THEN you take some plain cotton fabric (I had an old sheet with holes, and we just cut it up) and you wrap THAT around your fabric wrapped egg - making a little pouch sort of affair. Tie the top of it with string. String string string, like I said, lots of string was involved.

Once your eggs are wrapped and strung - you fill a large pot with enough water to cover the eggs and start lining up the eggs in the pan. You can get a lot of eggs in and it's ok if they are crowded together. You add 1/4 cup of vinegar to every 4 cups of water used. Then you boil the eggs for 30 minutes. After that, you unwrap your eggs from all of their wrapping and string and by MAGIC - the pattern that was on the tie becomes superimposed onto your egg! Doesn't this sound so crazy and confusing??

Here. Martha has a video and really easy to follow instructions. Much easier than whatever the heck I just rambled about up above. And here's another tutorial that has photos for every step of the process.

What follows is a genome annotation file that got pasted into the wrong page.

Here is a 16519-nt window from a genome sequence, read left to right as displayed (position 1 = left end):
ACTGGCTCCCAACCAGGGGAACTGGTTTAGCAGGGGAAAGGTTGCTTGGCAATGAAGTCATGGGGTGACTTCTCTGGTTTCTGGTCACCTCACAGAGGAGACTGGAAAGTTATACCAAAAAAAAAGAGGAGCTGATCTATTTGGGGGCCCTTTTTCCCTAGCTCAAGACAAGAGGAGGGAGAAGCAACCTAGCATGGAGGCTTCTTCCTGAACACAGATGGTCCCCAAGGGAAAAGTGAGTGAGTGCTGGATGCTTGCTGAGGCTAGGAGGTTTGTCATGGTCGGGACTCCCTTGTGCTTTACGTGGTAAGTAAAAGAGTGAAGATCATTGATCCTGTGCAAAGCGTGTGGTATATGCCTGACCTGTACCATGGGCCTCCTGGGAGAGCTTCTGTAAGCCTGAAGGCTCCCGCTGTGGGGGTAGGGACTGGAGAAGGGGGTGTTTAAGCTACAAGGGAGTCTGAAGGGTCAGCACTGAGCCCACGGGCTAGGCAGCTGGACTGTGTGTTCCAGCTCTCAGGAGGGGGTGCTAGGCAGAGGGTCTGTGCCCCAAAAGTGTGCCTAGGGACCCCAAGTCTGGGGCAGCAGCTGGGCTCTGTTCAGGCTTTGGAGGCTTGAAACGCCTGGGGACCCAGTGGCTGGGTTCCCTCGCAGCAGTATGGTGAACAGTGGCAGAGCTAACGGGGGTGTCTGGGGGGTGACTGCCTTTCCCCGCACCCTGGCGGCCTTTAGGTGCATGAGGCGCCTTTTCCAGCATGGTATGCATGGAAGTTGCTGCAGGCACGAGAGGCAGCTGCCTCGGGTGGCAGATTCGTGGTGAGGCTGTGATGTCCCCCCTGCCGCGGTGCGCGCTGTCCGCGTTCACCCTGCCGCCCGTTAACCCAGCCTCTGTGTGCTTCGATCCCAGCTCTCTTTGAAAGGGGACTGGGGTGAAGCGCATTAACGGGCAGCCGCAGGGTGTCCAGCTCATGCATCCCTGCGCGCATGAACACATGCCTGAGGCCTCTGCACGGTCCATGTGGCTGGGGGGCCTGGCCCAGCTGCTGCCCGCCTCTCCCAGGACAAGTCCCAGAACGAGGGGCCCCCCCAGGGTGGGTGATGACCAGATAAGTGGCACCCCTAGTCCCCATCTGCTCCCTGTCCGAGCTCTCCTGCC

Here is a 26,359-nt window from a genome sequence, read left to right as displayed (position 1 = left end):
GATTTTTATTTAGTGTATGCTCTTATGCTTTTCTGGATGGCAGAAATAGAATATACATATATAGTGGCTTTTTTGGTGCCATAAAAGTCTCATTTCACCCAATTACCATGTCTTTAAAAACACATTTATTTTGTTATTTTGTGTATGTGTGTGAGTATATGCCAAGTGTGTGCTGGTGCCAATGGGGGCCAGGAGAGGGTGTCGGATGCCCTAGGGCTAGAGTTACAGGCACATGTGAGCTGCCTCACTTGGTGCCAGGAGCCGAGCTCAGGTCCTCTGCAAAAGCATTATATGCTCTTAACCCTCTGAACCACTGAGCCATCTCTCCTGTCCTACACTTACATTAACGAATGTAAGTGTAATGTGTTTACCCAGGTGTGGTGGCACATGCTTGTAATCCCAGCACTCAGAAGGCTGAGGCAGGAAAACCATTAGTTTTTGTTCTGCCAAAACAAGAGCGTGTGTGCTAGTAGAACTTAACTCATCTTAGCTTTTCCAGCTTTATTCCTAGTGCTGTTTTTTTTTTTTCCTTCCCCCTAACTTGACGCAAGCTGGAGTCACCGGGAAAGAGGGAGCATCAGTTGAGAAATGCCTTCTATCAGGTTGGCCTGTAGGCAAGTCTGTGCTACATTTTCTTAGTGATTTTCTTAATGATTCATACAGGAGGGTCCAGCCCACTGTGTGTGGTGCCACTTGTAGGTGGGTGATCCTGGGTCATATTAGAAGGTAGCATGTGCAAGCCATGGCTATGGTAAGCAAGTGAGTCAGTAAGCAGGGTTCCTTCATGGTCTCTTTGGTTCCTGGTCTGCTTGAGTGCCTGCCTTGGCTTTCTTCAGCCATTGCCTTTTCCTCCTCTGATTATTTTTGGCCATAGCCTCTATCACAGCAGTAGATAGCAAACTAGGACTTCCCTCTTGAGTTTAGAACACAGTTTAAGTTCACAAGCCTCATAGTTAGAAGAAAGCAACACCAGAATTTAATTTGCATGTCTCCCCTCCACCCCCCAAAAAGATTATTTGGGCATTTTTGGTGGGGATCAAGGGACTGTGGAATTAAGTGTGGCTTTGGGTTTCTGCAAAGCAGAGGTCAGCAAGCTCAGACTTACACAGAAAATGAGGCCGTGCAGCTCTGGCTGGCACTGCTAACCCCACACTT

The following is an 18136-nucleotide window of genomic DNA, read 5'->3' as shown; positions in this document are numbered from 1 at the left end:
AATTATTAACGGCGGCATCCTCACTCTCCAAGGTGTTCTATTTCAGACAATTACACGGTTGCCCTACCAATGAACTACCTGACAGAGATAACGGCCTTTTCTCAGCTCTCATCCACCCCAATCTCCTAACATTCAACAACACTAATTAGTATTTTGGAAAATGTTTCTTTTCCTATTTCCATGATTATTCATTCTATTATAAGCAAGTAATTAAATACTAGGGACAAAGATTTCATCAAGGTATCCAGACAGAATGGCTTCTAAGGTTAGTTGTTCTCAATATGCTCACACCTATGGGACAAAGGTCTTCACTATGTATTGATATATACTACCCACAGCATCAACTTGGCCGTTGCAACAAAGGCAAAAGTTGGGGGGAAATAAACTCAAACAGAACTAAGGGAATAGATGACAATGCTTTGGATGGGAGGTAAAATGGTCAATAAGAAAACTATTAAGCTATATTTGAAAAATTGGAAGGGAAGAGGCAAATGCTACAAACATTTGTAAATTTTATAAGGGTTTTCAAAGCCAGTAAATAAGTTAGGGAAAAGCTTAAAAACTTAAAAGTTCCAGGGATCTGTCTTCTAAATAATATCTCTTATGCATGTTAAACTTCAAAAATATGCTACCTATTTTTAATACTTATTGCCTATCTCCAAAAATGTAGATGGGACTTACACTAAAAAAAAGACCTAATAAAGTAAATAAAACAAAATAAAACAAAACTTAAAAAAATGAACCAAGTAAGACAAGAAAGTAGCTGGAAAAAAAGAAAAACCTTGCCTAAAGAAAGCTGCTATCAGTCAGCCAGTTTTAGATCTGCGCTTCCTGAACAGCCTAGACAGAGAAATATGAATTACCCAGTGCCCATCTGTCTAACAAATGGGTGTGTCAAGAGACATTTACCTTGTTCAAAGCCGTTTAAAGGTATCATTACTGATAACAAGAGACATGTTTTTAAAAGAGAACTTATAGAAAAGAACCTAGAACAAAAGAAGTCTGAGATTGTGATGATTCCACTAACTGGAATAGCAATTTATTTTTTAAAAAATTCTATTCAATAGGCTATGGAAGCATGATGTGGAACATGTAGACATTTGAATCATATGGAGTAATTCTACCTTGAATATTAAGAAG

So what do you think? Isn't it cool? Have you done this before? Even though a lot of our patterns didn't go on perfectly, I still was very impressed with how it looked!




10 comments:

  1. Wait, what? You made these? With neck ties? You just amaze me. This is the coolest most beautiful thing I've seen in a long while. Nice job, mama.

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    1. Thank you darling!! 100% of the credit goes to my mom in law! I was blown away. It really seems like magic. HOW DOES THE PATTERN GET ON THE EGG??? Crazy. Next year I'm going to go to some thrift stores looking for 100% silk ties. And I want to find ties in crazy colors like pink and yellow.